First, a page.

UW Madison Division of Extension Dodge County has launched a new effort to support Dodge County residents especially during these uncertain times. We are calling it “FROM THE DESK OF EXTENSION-(article topic)”. This will be a weekly article covering topics from our programmatic areas of agriculture, families, youth, and food/nutrition. The articles will address current issues facing residents through the lens of those program areas. Thank you for supporting our mission to bring relevant research based information and education to the residents of Dodge County.
Kimberly Lafler & Caitlin Richardson | Extension Dodge County FoodWIse Program
Clean, separate, cook and chill. What do these four words have in common? These core four words are all steps we take to practice food safety. According to the CDC, 1 out of every 6 Americans gets sick from their food every year. One way we can prevent this from happening is by practicing good food safety. Let’s break down each core four word and summarize what we can do to prevent food-borne illness.
- Clean: Make sure the surfaces of what we cook & eat with are free from bacteria. This also includes rinsing our produce (scrubbing if there is dirt) and washing our hands. It is important to wash hands with soap and water. Soap is the key to getting bacteria off hands. Here’s how soap works. One part of the soap is attracted to bacteria, so when you rub your hands together, it loosens up the bacteria and helps the soap to pull the bacteria away from the skin. The other end of soap is attracted to water. So, when you rinse your hands, the soap (along with the bacteria) goes down the drain.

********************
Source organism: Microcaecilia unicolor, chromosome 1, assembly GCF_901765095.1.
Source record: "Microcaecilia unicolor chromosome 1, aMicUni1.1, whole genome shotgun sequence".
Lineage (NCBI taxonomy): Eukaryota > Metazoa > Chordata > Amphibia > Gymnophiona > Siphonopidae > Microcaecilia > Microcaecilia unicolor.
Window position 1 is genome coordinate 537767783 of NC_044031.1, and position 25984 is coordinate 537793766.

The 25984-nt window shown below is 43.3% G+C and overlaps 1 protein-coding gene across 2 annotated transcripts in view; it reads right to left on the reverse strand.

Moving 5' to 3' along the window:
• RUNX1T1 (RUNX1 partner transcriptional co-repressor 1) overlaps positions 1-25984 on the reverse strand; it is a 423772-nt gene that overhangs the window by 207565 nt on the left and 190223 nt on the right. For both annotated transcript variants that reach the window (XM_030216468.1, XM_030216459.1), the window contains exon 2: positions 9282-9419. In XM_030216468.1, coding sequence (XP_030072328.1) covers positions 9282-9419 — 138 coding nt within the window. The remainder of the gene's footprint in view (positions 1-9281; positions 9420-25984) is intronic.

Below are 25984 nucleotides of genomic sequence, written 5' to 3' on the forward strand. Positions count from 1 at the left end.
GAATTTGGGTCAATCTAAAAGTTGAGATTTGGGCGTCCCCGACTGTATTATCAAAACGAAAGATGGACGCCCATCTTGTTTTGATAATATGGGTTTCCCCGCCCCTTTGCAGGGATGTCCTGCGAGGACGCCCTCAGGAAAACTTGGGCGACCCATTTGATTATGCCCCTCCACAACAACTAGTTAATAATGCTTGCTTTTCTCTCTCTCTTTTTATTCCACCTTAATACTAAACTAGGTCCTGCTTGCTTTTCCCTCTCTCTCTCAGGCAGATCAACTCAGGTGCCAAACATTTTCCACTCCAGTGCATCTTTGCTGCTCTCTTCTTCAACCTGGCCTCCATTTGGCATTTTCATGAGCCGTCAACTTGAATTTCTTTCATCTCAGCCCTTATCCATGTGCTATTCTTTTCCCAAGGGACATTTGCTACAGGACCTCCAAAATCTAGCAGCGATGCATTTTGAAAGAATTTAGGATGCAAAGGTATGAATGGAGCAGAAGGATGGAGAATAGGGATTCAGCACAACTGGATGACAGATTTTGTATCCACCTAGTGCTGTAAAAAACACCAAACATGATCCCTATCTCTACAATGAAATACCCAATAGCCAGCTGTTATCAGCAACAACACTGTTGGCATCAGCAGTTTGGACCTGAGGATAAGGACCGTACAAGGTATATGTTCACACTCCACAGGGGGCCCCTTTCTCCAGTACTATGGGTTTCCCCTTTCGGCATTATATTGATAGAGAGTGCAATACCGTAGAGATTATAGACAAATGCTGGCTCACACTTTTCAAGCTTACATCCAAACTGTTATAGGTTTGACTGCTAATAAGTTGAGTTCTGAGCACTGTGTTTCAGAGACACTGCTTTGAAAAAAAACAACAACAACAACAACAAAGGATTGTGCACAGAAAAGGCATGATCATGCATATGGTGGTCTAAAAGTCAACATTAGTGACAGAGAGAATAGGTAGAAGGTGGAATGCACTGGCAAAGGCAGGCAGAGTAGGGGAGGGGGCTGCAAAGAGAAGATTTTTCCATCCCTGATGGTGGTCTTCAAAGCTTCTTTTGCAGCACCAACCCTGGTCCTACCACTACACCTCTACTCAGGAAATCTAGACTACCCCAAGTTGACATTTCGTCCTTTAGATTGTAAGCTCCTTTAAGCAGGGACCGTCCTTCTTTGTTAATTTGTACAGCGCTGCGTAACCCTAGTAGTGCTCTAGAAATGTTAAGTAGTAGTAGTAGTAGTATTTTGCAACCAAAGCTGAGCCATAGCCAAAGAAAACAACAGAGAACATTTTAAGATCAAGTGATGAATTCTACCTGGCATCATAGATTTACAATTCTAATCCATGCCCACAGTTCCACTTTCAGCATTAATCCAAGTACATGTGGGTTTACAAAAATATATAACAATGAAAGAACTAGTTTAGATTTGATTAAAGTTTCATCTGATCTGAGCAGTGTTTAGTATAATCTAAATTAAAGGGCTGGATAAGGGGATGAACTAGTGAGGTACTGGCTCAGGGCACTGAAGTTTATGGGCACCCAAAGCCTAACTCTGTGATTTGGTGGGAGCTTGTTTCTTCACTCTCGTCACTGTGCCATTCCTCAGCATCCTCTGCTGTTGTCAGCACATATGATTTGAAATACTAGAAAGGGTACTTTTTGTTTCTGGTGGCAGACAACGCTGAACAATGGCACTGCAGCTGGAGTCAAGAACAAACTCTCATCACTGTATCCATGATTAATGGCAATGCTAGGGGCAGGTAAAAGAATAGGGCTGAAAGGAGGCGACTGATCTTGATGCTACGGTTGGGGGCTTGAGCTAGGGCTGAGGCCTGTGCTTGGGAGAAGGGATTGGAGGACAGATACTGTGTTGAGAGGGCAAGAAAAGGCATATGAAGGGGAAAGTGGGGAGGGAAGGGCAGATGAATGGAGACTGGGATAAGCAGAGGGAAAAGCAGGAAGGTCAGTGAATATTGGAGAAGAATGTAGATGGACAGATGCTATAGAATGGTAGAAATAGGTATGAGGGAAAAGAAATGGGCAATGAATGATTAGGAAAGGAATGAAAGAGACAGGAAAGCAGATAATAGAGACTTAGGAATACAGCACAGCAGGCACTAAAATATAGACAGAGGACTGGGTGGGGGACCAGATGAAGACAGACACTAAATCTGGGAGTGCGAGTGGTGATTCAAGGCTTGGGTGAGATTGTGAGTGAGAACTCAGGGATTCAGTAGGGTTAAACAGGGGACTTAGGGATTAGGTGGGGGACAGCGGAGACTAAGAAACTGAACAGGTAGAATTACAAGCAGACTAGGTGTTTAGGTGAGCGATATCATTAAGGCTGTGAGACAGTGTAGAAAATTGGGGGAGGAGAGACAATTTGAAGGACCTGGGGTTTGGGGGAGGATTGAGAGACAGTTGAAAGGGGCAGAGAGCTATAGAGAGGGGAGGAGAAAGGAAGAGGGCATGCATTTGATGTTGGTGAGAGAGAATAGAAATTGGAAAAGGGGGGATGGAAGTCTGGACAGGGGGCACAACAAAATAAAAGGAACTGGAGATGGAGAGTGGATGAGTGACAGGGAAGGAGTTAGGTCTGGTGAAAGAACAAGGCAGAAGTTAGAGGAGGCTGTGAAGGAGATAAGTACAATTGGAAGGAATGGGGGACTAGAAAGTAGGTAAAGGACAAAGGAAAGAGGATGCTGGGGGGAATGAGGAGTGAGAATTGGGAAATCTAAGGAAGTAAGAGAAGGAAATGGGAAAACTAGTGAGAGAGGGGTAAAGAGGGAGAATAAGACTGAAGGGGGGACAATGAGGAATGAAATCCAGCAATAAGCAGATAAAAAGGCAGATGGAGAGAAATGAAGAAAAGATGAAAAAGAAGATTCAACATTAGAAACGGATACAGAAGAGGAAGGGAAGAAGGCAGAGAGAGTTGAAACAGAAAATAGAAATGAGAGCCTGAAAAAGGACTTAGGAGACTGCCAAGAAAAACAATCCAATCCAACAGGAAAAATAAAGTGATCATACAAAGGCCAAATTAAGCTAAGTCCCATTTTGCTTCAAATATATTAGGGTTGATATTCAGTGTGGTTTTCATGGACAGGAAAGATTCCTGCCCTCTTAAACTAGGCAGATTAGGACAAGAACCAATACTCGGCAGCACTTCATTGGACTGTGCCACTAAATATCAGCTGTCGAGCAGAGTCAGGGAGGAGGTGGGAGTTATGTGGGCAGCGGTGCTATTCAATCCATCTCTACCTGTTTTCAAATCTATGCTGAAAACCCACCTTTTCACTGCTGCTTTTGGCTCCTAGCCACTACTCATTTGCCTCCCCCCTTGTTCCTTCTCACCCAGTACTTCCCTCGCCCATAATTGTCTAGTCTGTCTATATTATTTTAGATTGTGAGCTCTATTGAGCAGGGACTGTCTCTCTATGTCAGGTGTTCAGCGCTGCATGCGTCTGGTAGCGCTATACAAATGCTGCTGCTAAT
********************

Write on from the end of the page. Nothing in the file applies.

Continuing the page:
- Separate: This is especially important when thinking about raw meat/ eggs and foods we are not going to cook. We want to keep these two categories of foods away from each other in all places- our grocery carts, refrigerators and when cooking.
- Chill: Keeping cold foods cold (below 40°F). Cold foods can be safely left out for a short period of time. We can safely leave perishable foods out for no more than 2 hours (1 hour if the weather is over 90°F). Why? Bacteria start to multiply quickly when the weather is above 40° After the respective hours mentioned above, the number of potential bacteria could be at a number that would make us sick.
- Cook: Checking to ensure that the internal temperature of our foods is hot enough. Heat kills bacteria and when we eat meat or eggs that are not hot enough, bacteria could still be present and can make us sick. Below is the USDA safe internal cooking temperatures chart for a reference.
|Product||Minimum Internal Temperature & Rest Time|
|Beef, Pork, Veal & Lamb Steaks, chops, roasts||145 °F (62.8 °C) and allow to rest for at least 3 minutes|
|Ground Meats||160 °F (71.1 °C)|
|Ground Poultry||165 °F|
|Ham, fresh or smoked (uncooked)||145 °F (62.8 °C) and allow to rest for at least 3 minutes|
|Fully Cooked Ham (to reheat)||Reheat cooked hams packaged in USDA-inspected plants to 140 °F (60 °C) and all others to 165 °F (73.9 °C).|
|All Poultry (breasts, whole bird, legs, thighs, wings, ground poultry, giblets, and stuffing)||165 °F (73.9 °C)|
|Eggs||160 °F (71.1 °C)|
|Fish & Shellfish||145 °F (62.8 °C)|
|Leftovers||165 °F (73.9 °C)|
|Casseroles||165 °F (73.9 °C)|
Have questions? We are here to help.
Caitlin Richardson: email@example.com
Kimberly Lafler: firstname.lastname@example.org
Safe internal temp chart: Safe Minimum Cooking Temperatures Chart
Food poisoning stat: Key Facts About Food Poisoning